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Mexico: Magnitude 7.6 earthquake shakes nation on anniversaries of 1985 and 2017

Veronique remembers landing in Mexico City on September 20, 1985, the day after the gigantic earthquake that devastated the stunning capital. “Floors in buildings that didn’t follow any seismic building codes slid like a stack of cards with every aftershock. Our plane from Paris, full of journalists and I, had made a stopover in Washington to pick up other journalists, and we were all stranded in an airport hotel, sharing a shower, waiting to be let into the city,” says the anthropologist. 37 years later, the earth shook violently again in Mexico.

A 7.6-magnitude earthquake struck western Mexico at 1:05 p.m. Monday (8:05 p.m. French time) near the Pacific coast, near Michoacán’s border with Colima state, home to the major port of Manzanillo, the US Geological Survey said (USGS). It was relatively shallow, only 15 km deep, which would have enhanced its impact.

But unlike its infamous predecessor, which officially claimed more than 10,000 lives, and the 2017 one, which claimed more than 350, the damage so far has been limited: Two people died in Manzanillo, authorities said. authorities, one was crushed by the facade of a department store, while another was found dead in a shopping mall. Videos circulating on social media showed the mall’s roof collapsing onto the top floor, a gym, as people screamed for help.

Authorities also reported damage to several hospitals in Michoacan near the epicenter, which is in a sparsely populated area of ​​Mexico. One person was injured by falling glass at one of those hospitals, the government said. Power was cut in parts of Mexico City’s modern Roma district, about 400 km from the epicenter, and a powerless subway line was evacuated. The National Electric Company said the outages affected 1.2 million customers.

“Seems like a curse”

In Coalcomán, Michoacán, not far from the epicenter, footage showed shingles torn from homes and walls cracked by the force of the quake. In a shop there are goods scattered on the floor.

Mexico City Mayor Claudia Sheinbaum said there were no immediate reports of major damage in the capital, where the tremor was felt strongly for a few seconds, less than an hour after the annual earthquake.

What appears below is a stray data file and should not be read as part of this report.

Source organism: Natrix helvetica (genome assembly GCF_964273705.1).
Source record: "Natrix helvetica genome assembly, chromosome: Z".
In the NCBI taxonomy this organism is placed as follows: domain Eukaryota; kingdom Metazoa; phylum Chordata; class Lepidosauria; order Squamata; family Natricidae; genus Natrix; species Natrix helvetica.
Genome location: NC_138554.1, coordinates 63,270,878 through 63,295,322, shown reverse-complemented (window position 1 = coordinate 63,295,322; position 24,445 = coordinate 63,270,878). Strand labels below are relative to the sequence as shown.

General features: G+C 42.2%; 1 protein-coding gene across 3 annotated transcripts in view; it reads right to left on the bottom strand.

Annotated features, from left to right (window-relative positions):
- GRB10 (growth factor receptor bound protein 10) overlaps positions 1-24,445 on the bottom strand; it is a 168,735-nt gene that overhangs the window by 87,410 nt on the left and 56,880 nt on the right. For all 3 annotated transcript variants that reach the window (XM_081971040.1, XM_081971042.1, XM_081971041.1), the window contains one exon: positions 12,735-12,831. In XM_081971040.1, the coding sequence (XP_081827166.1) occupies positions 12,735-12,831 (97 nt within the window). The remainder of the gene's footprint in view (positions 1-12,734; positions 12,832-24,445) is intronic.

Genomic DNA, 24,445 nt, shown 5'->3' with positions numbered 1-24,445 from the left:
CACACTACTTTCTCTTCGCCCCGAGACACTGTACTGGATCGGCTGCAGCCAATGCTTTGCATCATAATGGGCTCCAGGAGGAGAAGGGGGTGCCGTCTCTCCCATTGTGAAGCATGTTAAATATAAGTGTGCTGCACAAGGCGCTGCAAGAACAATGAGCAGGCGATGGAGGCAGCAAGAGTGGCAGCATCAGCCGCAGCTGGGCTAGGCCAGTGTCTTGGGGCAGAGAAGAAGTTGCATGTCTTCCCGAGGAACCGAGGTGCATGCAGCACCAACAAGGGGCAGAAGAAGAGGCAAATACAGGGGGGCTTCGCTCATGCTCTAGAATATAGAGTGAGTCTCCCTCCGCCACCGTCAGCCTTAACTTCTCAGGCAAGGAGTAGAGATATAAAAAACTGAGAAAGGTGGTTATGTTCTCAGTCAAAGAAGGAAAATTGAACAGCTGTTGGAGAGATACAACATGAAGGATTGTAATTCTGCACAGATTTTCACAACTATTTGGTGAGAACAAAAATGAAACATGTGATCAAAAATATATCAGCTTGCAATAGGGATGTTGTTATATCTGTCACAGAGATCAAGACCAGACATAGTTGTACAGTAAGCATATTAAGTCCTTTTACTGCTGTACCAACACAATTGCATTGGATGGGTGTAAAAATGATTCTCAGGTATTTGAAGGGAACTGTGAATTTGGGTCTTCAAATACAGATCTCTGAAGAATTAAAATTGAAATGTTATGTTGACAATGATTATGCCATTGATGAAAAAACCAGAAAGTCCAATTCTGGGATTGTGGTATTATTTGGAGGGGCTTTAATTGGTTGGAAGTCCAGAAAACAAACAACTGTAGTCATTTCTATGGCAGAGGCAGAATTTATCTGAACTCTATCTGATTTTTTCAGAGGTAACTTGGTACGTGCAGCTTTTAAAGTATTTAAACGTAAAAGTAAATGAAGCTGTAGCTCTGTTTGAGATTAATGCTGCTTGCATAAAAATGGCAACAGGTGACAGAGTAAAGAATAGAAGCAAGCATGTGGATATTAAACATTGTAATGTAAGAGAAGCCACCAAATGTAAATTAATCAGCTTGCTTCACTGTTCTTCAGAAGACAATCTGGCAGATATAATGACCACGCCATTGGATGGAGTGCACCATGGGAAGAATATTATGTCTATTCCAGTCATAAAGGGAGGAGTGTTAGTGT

Every September 19, the authorities in Mexico organize a simulation of a giant earthquake. Residents should evacuate their homes or workplaces at the first alarm to reach the “assembly points” designated in each area. The actual signal, 46 minutes later, horrified some and left others in disbelief. 99% of the loudspeakers worked correctly, the town hall reported. Phone networks were near saturation due to the many calls and texts sent to comfort loved ones or receive news.

“It looks like a curse,” Issa Montes, a 34-year-old graphic designer from the city’s central Roma district, told Reuters of the time of the quake as helicopters circled over the city to monitor. “That’s a lot of chance, a lot of coincidence! I think it could be a sign from God,” said 57-year-old Federico Garcia, interviewed by AFP.

The National Autonomous University of Mexico (UNAM), one of the country’s most prestigious higher education institutions, said there was no scientific explanation for the occurrence of three major earthquakes on the same day and attributed the phenomenon to pure coincidence. “Nothing tells us scientifically that September 19 is a special day for an earthquake,” said Mexico City’s mayor, a physicist by training.

The US Pacific Tsunami Warning Center also issued a warning for coastal areas, indicating that waves reaching 1 to 3 m above the high tide level were possible.

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